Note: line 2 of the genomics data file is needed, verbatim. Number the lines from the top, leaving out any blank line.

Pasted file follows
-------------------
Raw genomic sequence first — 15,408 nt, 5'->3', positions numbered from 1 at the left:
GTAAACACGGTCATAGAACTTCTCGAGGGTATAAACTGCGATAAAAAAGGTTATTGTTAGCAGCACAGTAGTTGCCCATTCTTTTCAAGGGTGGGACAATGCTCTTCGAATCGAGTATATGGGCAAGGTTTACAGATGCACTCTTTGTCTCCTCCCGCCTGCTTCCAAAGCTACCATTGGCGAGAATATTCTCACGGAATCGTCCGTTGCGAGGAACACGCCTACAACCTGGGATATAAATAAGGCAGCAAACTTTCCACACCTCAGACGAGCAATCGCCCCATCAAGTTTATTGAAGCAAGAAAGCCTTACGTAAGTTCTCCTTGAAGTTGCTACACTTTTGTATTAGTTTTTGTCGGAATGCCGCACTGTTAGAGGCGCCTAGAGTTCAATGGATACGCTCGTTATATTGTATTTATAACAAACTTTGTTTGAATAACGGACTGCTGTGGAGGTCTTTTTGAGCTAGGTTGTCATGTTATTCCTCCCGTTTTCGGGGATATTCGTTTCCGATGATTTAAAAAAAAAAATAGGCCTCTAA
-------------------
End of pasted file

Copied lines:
GTAAACACGGTCATAGAACTTCTCGAGGGTATAAACTGCGATAAAAAAGGTTATTGTTAGCAGCACAGTAGTTGCCCATTCTTTTCAAGGGTGGGACAATGCTCTTCGAATCGAGTATATGGGCAAGGTTTACAGATGCACTCTTTGTCTCCTCCCGCCTGCTTCCAAAGCTACCATTGGCGAGAATATTCTCACGGAATCGTCCGTTGCGAGGAACACGCCTACAACCTGGGATATAAATAAGGCAGCAAACTTTCCACACCTCAGACGAGCAATCGCCCCATCAAGTTTATTGAAGCAAGAAAGCCTTACGTAAGTTCTCCTTGAAGTTGCTACACTTTTGTATTAGTTTTTGTCGGAATGCCGCACTGTTAGAGGCGCCTAGAGTTCAATGGATACGCTCGTTATATTGTATTTATAACAAACTTTGTTTGAATAACGGACTGCTGTGGAGGTCTTTTTGAGCTAGGTTGTCATGTTATTCCTCCCGTTTTCGGGGATATTCGTTTCCGATGATTTAAAAAAAAAAATAGGCCTCTAA